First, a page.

SQL Anywhere stores recently used pages in a cache. Should a request need to access the page more than once, or should another connection require the same page, it may find it already in memory and hence avoid having to read information from disk. This is especially an issue for encrypted databases, which require a larger cache than unencrypted.
If your cache is too small, SQL Anywhere cannot keep pages in memory long enough to reap these benefits.
On Unix and Windows, the database server dynamically changes cache size as needed. However, the cache is still limited by the amount of memory that is physically available, and by the amount used by other applications.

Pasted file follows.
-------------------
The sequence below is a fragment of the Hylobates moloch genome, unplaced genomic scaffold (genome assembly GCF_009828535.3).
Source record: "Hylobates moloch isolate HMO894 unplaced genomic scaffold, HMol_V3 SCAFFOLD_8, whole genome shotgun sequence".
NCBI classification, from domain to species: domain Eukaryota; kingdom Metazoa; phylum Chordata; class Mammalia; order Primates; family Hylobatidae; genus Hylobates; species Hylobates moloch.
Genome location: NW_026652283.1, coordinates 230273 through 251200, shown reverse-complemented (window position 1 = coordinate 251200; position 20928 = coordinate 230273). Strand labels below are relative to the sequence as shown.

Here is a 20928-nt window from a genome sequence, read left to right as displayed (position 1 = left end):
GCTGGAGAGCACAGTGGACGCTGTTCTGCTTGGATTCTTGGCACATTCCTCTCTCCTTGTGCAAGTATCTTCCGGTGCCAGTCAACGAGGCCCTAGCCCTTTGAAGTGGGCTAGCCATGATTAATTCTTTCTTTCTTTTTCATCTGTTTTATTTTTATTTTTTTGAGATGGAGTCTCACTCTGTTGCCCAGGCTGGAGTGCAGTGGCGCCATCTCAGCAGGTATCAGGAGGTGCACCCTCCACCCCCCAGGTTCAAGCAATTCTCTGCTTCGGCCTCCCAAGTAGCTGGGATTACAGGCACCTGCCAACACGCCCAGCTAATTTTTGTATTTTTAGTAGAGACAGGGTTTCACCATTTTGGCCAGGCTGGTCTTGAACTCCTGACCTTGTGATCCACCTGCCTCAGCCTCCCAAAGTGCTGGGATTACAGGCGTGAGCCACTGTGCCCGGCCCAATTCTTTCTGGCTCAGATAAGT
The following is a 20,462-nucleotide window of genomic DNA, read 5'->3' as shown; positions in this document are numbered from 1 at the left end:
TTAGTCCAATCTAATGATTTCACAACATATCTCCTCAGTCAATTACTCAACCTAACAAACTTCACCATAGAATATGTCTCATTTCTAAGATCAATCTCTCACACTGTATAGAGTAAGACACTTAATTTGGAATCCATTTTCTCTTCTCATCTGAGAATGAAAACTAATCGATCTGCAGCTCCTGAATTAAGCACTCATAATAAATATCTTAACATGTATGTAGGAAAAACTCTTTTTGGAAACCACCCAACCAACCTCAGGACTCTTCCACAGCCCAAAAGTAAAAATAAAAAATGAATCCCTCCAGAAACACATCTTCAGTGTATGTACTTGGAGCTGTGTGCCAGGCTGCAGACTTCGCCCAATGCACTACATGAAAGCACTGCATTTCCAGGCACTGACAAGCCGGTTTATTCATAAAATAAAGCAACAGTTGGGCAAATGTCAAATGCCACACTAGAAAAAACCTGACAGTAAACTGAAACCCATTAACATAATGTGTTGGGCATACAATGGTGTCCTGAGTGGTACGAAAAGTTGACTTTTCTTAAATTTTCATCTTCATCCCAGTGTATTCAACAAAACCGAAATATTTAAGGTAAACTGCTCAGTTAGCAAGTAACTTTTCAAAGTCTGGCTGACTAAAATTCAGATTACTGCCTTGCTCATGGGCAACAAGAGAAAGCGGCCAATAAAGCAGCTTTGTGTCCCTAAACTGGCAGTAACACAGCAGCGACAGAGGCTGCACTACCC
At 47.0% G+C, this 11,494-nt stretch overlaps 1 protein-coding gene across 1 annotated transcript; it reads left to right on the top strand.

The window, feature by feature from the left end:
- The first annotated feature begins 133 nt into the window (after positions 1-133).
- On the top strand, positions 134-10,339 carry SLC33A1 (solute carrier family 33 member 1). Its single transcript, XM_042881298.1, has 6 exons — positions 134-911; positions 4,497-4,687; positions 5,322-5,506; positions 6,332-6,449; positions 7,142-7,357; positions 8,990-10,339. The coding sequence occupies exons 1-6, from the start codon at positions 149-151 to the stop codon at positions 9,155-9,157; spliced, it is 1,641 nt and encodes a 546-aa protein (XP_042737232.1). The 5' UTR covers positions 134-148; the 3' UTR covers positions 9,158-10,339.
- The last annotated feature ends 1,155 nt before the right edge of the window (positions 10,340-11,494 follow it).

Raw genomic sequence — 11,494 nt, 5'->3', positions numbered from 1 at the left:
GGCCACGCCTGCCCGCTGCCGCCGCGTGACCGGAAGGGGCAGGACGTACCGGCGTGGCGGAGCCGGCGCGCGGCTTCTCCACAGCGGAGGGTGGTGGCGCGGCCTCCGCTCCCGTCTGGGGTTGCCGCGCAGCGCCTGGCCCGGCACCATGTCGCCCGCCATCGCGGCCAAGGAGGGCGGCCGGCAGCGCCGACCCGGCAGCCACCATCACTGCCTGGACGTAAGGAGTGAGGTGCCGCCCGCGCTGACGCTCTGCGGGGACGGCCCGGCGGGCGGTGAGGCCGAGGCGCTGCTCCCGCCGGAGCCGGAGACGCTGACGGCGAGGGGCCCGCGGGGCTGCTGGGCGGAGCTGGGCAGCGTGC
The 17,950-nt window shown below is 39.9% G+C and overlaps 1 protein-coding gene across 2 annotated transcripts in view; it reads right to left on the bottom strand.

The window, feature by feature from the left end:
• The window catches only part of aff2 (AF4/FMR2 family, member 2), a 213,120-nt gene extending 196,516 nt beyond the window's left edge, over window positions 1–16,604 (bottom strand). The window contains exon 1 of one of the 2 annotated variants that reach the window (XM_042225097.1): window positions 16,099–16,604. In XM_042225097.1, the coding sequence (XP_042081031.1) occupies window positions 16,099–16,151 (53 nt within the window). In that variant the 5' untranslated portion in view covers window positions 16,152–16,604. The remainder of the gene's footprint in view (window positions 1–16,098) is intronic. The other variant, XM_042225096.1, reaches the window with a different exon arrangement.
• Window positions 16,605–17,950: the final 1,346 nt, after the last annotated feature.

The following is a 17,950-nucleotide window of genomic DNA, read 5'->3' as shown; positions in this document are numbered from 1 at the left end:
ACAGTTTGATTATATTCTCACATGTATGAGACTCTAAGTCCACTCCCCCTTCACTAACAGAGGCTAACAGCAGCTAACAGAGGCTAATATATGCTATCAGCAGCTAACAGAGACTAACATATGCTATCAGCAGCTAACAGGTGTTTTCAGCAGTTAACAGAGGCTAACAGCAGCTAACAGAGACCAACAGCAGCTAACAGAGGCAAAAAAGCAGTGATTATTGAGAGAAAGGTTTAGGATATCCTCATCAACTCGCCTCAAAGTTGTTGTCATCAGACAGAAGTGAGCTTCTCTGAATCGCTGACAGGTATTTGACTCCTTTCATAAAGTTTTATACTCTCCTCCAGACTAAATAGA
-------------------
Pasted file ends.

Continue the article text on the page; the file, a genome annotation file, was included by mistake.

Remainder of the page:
On Novell NetWare, the size of the cache is set when you launch the database server. Be sure to allocate as much memory to the database cache as possible, given the requirements of the other applications and processes that run concurrently.
Increasing the cache size can often improve performance dramatically, since retrieving information from memory is many times faster than reading it from disk. You may find it worthwhile to add more RAM to allow a larger cache.
For more information, see Use the cache to improve performance.